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At a time of international incident, the body of a young female staffer is found in a White House wash room. Homicide detective Harlan Regis is called in to investigate the murder only to discover the secret service had taken hold of all the evidence for their own investigation. A frustrated Regis becomes suspicious of a cover-up and convinces secret service agent Nina Chance to aid him. The remainder of the plot is spent following Regis and Chance as they uncover the answers as to who is behind the conspiracy and why. Written by
P. Wong <email@example.com>
The official trailer for the film contained prominent scenes and dialogue that were removed before it was released in theaters. Among these excised items: Wesley Snipes' detective arrives at the White House via a helicopter at night; he then says the crime occurred "at 1600 Pennsylvania Avenue--an address that changes all the rules"; and Daniel Benzali's Secret Service Director tells Snipes "You were born to become a chalk outline". The former scenes were cut when the filmmakers decided they were too over-the-top (not to mention, in the helicopter-arrival case, something that would never be remotely possible in real life). The scene between Snipes and Benzali was removed because it wrongly made Benzali look like an evil character and a major villain, when the film's storyline makes it clear he is an honest agent who is opposed to Snipes' presence because he feels it undercuts the Secret Service's job of solving the murder mystery. See more »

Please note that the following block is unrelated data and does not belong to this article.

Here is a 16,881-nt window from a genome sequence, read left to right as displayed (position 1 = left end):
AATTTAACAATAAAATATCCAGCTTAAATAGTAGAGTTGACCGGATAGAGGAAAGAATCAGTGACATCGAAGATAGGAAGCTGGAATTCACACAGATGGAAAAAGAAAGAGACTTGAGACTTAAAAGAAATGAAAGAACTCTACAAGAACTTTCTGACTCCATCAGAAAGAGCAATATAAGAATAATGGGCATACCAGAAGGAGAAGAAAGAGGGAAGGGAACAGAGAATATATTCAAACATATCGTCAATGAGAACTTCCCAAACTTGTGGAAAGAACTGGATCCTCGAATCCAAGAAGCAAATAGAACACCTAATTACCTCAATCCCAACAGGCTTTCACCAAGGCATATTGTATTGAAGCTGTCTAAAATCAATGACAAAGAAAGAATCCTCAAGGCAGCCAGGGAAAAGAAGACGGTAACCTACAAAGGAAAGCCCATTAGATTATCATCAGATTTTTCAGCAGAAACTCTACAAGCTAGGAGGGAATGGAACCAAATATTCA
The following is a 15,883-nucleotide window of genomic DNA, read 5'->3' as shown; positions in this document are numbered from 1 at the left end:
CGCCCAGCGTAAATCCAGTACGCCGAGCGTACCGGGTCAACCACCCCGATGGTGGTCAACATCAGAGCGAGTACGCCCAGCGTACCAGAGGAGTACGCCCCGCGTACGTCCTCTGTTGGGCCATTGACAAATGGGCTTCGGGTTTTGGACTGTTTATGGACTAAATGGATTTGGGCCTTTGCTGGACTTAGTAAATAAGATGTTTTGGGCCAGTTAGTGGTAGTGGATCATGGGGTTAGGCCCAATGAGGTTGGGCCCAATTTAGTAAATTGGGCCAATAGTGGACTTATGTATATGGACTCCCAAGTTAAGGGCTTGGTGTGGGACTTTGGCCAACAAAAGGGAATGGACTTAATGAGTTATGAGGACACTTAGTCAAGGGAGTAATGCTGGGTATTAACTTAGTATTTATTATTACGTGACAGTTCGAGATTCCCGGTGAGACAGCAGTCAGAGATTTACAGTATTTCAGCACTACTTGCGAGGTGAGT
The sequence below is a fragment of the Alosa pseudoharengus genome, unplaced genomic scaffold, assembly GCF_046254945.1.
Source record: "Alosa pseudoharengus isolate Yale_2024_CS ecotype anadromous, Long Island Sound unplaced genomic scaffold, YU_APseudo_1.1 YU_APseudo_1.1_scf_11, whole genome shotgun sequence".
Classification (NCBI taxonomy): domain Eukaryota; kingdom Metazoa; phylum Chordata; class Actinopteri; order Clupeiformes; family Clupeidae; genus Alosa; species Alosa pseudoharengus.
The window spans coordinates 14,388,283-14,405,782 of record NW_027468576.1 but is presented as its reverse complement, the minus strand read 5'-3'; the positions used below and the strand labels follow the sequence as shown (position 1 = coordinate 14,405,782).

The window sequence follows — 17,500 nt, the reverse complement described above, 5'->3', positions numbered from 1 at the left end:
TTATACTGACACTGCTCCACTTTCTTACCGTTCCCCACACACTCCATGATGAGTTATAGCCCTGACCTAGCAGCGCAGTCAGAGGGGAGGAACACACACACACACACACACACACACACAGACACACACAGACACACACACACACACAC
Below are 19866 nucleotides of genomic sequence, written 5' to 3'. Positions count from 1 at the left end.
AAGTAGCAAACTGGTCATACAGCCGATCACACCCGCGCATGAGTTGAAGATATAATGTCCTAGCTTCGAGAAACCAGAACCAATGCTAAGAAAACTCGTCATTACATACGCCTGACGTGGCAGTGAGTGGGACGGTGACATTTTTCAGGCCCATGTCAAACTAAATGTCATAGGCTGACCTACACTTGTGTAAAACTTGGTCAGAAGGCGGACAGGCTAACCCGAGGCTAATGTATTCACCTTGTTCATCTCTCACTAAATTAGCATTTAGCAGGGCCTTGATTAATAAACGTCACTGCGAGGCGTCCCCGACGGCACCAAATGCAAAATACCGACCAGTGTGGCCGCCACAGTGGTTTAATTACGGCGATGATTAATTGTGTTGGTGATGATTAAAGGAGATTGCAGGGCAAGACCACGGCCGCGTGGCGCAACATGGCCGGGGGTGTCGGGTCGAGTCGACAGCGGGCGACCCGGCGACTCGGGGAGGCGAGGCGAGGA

Lou's eyes move after he has been killed. See more »
I think President Teddy Roosevelt said it best: "If I must choose between righteousness and peace, I choose righteousness."
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At least the whodunit puzzle left me guessing. But that's the only redeeming quality of this pretentious mystery, set at the White House. A lone, good guy cop (played by Wesley Snipes) goes up against the rich and powerful. Our hero fights the bullies and the bad guys with courage and daring. It's a tired, stale concept.
The story is chock-full of pretentious, self-important, irritatingly hip characters, most of them conveniently photogenic. The plot contains lots of chases and some fight scenes. It also contains the obligatory in-your-face news media frenzy, and other tiresome film clichés. The dialogue is banal. Example: "Section 6 secure"; "Go. Freeze!". The film's ending is unimaginative and trite.
Color cinematography is adequate, if conventional. Production design is detailed and quite convincing. Acting is average. The nondescript background music is very manipulative.
"Murder At 1600" comes across as your typical big-budget, high profile film right off the Hollywood assembly line. It's got visual pizazz and lots of "action". But the story lacks substance and depth, the characters are stereotyped, and the dialogue is vapid. It's just one more example of how Hollywood throws production megabucks as substandard screenplays.
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